A former Marine who conducted cyber missions for the U.S. military and the National Security Agency told CNBC on Monday the threat of a cyberattack on the U.S. chain supply keeps him awake at night.
David Kennedy, also the founder of cybersecurity companies TrustedSec and Binary Defense, told “Power Lunch” that an attack on the U.S. supply chain would disrupt the entire world.
“The thing that personally keeps me up at night as a cybersecurity professional are these supply chain attacks … you’re talking about impacting tens of thousands and hundreds of thousands of companies and organizations around the world from a single hack,” Kennedy said.
The Russian-linked hacker group Nobelium has been attempting to attack parts of the global technology supply chain, according to cybersecurity experts at Microsoft. Nobelium, as the hacking group is known, is infamous for the SolarWinds hack in 2020, which compromised the IT firm and its customers including big U.S. companies and the federal government.
“They’ve had a lot of success,” Kennedy said of Nobelium. “They targeted Ukrainian tax software, they then continued with Solarwinds and now we’re seeing them target man-to-man service providers.”
Successful attacks may lead other adversarial nations to wage a cyberattack against the United States, with aim taken at increasingly vulnerable cloud computing, Kennedy said. “Every other adversary that we have in the U.S. is looking at this and saying this is an area of opportunity, and cloud is definitely the next evolution of attack for us.”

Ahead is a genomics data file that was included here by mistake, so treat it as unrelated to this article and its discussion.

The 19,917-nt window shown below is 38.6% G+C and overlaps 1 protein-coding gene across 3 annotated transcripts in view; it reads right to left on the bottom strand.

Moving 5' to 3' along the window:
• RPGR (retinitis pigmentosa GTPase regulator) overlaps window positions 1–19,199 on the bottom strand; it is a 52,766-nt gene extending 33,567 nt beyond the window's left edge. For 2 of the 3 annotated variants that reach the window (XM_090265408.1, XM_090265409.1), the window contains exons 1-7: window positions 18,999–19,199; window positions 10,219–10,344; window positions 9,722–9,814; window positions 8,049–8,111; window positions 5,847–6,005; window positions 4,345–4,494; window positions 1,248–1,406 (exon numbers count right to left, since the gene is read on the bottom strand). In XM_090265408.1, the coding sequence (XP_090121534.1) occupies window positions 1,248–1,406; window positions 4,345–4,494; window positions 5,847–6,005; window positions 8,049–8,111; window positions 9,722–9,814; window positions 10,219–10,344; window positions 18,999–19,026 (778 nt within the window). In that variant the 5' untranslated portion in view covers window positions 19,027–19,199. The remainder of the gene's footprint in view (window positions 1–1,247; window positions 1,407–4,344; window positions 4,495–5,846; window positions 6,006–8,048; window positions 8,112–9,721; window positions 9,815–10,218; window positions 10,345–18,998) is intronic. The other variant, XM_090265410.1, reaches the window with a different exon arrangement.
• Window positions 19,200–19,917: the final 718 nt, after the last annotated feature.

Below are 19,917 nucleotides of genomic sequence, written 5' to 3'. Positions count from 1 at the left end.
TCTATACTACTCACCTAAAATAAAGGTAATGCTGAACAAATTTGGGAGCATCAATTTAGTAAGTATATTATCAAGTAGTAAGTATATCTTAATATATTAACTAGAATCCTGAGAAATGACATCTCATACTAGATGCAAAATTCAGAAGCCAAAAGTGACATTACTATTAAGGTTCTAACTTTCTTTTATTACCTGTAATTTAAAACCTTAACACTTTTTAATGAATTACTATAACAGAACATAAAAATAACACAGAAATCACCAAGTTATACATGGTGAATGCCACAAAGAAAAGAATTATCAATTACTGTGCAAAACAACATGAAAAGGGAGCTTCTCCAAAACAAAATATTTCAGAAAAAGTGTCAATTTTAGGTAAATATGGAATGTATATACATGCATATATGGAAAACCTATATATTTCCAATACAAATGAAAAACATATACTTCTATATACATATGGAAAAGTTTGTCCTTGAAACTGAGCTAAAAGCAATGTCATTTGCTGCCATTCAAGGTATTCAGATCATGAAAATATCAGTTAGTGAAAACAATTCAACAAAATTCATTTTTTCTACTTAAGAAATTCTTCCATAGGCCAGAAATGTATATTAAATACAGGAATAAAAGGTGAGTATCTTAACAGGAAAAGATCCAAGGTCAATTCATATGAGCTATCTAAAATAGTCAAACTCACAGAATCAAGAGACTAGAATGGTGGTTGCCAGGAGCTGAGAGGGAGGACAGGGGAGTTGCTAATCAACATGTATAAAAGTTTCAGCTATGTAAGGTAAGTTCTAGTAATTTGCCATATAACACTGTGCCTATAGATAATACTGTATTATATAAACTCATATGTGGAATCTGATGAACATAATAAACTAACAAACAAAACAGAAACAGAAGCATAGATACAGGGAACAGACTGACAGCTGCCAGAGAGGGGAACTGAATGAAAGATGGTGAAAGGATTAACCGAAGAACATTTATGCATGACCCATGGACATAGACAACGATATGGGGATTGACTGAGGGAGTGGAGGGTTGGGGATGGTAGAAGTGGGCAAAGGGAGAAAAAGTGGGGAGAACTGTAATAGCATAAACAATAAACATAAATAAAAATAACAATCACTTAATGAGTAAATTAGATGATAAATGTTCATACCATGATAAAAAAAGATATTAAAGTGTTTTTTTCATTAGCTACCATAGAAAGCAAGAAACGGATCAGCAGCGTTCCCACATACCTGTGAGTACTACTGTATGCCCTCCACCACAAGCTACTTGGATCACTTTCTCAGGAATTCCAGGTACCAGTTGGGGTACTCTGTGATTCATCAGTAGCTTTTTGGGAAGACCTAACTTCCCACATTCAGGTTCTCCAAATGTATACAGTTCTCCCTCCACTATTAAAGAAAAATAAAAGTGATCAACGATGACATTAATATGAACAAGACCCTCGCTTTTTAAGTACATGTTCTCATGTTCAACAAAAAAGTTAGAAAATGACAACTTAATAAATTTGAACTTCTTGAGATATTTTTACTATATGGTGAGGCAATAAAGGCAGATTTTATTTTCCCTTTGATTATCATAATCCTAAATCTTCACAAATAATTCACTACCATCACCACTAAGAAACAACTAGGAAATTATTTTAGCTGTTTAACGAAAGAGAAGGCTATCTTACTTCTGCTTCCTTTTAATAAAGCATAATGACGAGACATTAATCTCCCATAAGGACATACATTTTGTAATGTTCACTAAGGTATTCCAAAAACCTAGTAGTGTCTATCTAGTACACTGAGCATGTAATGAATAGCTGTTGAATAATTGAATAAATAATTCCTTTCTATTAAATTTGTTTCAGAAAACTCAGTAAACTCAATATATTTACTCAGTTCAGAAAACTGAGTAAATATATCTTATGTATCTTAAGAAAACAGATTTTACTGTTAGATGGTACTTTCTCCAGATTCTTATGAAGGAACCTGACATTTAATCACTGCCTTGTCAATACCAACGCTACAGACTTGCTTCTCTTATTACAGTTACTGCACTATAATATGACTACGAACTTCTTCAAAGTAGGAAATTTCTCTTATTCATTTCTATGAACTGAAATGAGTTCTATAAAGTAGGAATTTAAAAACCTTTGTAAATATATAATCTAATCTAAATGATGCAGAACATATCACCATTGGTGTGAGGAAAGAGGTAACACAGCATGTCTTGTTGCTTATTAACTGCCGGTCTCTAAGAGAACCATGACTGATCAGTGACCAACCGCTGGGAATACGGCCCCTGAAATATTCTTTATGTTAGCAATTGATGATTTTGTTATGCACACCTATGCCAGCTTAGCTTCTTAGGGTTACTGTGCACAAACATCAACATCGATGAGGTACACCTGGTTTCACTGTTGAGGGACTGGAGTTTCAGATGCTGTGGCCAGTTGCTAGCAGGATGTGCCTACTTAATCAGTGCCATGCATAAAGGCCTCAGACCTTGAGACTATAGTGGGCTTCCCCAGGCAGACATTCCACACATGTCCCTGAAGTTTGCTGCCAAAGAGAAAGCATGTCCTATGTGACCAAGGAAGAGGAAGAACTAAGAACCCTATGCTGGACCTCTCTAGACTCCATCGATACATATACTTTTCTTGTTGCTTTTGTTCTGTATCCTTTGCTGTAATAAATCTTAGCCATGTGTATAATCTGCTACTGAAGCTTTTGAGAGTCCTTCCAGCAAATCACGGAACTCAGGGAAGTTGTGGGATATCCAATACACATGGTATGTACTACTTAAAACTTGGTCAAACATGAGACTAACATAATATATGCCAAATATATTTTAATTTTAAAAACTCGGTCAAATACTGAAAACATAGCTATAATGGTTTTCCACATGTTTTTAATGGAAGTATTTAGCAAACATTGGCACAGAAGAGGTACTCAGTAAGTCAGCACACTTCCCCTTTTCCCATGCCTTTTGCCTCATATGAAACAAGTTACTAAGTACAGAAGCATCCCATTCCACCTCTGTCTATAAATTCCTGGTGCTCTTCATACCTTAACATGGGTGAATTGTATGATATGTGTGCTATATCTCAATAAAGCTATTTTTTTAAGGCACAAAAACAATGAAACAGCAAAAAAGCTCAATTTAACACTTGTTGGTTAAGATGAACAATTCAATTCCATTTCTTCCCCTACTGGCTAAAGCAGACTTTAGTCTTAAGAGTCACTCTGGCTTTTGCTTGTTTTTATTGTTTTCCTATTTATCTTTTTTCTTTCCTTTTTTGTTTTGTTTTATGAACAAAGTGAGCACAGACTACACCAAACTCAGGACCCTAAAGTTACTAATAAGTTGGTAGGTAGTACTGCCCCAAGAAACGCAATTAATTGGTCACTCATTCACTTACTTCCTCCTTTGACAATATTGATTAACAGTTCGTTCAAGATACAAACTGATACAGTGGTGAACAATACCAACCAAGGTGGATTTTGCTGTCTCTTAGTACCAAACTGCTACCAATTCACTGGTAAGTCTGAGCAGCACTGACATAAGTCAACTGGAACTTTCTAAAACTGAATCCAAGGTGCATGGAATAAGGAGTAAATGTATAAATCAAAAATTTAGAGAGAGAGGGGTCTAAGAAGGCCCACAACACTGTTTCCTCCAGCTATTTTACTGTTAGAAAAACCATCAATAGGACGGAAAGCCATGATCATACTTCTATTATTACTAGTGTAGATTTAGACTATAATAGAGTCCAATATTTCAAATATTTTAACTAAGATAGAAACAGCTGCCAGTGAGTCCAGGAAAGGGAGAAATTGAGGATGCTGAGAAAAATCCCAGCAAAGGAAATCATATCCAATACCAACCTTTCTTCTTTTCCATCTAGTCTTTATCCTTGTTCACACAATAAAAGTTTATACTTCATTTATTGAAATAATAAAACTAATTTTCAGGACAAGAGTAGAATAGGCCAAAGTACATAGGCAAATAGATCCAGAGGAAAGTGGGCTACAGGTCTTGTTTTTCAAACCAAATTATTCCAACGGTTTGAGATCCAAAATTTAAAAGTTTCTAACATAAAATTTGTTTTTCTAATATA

Security systems in place by many technology companies weren’t designed to handle these levels of threats, according to Kennedy. “It’s not just these high sophisticated level of adversaries like Russia or China, it’s also ransomware now which is particularly alarming for us,” he added.
Another thing that keeps Kennedy up at night is the United States’ lack of offensive cybersecurity capabilities. “We have to do more going after these countries and holding them accountable, especially on ransomware.”
Offensive actions should especially be considered when adversarial nations attack U.S. intellectual property and the private sector, according to Kennedy.
With other powerful countries using cyberattacks as a sign of force, the U.S. is at risk of appearing vulnerable and at risk for further attacks, he added. “It’s time to go on the offensive.”